Editor’s Choice: Improving morale
Authors: Tom Moberly
Publication date: 11 Feb 2016
Low morale among junior doctors seems to be rising steadily, if slowly, up the political agenda.
Last week David Dalton, who acts as lead negotiator for the government over the junior doctor contract, said that the government should “commission a review of the longstanding concerns with recommendations to all parties for action which can improve the welfare and morale of trainees” [Link] . This followed a call last month, from a team at Oxford University’s Nuffield Department of Population Health, for policymakers to tackle UK doctors’ low satisfaction with the amount of leisure time available to them.
Two articles in this week’s BMJ Careers look at issues around doctors’ job satisfaction. John Jolly and colleagues have found that trainees in run-through programmes are more likely to take time out of their training programmes [Link] . Although Jolly and colleagues don’t discuss trainees’ reasons for taking time out of training, many of these trainees are likely to have done so to gain more satisfying work or life experiences outside their training programme.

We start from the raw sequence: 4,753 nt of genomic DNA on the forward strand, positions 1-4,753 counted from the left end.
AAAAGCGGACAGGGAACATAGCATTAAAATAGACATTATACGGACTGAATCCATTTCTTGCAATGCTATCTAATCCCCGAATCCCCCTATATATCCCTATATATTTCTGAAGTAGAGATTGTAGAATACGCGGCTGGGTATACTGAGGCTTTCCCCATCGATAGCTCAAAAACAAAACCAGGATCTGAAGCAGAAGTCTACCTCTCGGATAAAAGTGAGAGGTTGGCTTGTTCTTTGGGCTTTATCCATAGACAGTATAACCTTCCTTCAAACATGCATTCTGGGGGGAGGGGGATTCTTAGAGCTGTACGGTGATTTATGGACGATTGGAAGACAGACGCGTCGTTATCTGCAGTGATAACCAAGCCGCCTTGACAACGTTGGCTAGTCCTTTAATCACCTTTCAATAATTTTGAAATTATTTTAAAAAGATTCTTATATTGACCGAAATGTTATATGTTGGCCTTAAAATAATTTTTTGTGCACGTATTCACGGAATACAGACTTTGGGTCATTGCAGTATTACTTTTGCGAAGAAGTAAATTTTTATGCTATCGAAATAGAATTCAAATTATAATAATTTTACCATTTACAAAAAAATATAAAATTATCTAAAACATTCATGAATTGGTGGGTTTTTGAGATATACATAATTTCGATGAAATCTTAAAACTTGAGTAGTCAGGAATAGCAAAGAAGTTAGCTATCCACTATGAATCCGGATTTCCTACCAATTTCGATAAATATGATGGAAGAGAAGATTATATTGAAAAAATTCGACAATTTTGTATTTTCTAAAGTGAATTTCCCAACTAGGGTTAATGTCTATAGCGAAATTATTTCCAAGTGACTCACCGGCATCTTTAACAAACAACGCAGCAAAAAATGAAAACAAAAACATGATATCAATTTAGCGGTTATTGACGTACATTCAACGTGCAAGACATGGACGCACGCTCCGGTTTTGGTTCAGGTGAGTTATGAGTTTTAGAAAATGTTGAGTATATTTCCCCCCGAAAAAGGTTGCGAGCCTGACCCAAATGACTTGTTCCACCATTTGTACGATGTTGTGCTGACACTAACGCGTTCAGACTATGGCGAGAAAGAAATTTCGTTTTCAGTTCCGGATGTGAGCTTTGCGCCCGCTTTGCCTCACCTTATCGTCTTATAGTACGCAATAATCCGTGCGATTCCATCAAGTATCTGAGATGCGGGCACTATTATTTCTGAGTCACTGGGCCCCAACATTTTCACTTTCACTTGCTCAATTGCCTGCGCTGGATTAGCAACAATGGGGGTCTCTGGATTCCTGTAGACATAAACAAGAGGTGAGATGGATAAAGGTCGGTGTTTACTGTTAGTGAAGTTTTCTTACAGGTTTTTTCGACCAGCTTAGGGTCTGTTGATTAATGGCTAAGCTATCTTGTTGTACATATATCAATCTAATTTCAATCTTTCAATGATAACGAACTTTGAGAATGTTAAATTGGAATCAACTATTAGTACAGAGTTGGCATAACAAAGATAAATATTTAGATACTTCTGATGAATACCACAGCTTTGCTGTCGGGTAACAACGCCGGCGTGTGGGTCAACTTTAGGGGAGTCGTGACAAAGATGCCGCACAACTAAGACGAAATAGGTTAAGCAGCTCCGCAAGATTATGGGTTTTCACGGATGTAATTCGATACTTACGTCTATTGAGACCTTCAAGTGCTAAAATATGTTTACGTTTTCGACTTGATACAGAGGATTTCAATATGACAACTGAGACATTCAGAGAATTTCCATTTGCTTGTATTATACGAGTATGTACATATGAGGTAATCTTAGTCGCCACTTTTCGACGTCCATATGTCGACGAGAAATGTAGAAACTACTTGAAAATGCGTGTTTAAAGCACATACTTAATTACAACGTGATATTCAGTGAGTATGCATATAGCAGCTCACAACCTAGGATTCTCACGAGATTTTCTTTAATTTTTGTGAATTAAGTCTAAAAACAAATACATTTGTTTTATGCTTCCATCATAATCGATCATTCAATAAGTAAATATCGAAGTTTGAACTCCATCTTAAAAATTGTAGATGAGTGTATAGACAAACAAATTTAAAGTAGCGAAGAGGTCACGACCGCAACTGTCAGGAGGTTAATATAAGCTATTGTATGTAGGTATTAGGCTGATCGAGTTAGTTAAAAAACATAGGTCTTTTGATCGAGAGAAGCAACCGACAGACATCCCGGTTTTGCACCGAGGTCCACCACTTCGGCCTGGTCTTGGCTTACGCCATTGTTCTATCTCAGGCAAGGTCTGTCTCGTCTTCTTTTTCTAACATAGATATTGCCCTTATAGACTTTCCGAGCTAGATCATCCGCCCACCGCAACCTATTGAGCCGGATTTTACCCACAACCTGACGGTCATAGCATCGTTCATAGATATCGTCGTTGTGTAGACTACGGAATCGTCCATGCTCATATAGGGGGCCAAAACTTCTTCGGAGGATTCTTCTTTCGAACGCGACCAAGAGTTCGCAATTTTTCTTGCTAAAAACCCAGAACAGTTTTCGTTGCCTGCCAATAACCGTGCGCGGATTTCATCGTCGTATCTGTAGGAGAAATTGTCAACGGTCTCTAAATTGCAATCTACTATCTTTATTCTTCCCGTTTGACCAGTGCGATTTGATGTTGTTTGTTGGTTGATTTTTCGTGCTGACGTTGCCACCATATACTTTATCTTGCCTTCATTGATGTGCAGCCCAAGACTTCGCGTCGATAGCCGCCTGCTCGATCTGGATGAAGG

William Wilson-Theaker looked into junior doctors’ quality of life during the first year of their foundation training at his hospital trust [Link] . He argues that senior support, opportunities for development, and the ability to leave on time could all be improved to ensure that junior doctors feel well supported in their roles.
As well as identifying problems, Wilson-Theaker was able to work towards solutions by meeting the trust’s medical director to discuss some of the issues he uncovered. As a result changes were made, such as moving the time of cardiology ward rounds to allow doctors to leave on time.
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Tom Moberly editor BMJ Careers